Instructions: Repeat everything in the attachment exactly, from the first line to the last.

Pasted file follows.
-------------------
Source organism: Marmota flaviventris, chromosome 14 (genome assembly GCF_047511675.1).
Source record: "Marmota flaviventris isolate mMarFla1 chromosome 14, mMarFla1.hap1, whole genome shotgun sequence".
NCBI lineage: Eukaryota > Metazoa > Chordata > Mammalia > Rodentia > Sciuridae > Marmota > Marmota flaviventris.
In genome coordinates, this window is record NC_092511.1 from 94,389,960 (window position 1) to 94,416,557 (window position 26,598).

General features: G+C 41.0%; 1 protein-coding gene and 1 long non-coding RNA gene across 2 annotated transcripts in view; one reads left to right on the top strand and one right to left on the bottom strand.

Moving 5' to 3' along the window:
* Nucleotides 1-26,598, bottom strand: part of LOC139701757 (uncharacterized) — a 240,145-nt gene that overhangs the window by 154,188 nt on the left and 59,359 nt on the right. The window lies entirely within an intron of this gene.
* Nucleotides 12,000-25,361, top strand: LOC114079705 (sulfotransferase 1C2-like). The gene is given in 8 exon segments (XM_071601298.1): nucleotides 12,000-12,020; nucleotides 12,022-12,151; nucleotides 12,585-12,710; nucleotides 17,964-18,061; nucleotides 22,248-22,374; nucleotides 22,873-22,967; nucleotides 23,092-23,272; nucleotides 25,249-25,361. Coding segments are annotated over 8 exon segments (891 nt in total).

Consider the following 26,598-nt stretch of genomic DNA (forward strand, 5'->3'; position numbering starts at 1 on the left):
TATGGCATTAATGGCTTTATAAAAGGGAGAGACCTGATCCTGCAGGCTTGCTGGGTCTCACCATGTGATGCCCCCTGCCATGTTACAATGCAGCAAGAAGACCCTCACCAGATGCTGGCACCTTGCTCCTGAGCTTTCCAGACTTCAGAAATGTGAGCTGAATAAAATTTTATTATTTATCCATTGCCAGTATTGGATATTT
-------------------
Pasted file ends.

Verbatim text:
Source organism: Marmota flaviventris, chromosome 14 (genome assembly GCF_047511675.1).
Source record: "Marmota flaviventris isolate mMarFla1 chromosome 14, mMarFla1.hap1, whole genome shotgun sequence".
NCBI lineage: Eukaryota > Metazoa > Chordata > Mammalia > Rodentia > Sciuridae > Marmota > Marmota flaviventris.
In genome coordinates, this window is record NC_092511.1 from 94,389,960 (window position 1) to 94,416,557 (window position 26,598).

General features: G+C 41.0%; 1 protein-coding gene and 1 long non-coding RNA gene across 2 annotated transcripts in view; one reads left to right on the top strand and one right to left on the bottom strand.

Moving 5' to 3' along the window:
* Nucleotides 1-26,598, bottom strand: part of LOC139701757 (uncharacterized) — a 240,145-nt gene that overhangs the window by 154,188 nt on the left and 59,359 nt on the right. The window lies entirely within an intron of this gene.
* Nucleotides 12,000-25,361, top strand: LOC114079705 (sulfotransferase 1C2-like). The gene is given in 8 exon segments (XM_071601298.1): nucleotides 12,000-12,020; nucleotides 12,022-12,151; nucleotides 12,585-12,710; nucleotides 17,964-18,061; nucleotides 22,248-22,374; nucleotides 22,873-22,967; nucleotides 23,092-23,272; nucleotides 25,249-25,361. Coding segments are annotated over 8 exon segments (891 nt in total).

Consider the following 26,598-nt stretch of genomic DNA (forward strand, 5'->3'; position numbering starts at 1 on the left):
TATGGCATTAATGGCTTTATAAAAGGGAGAGACCTGATCCTGCAGGCTTGCTGGGTCTCACCATGTGATGCCCCCTGCCATGTTACAATGCAGCAAGAAGACCCTCACCAGATGCTGGCACCTTGCTCCTGAGCTTTCCAGACTTCAGAAATGTGAGCTGAATAAAATTTTATTATTTATCCATTGCCAGTATTGGATATTT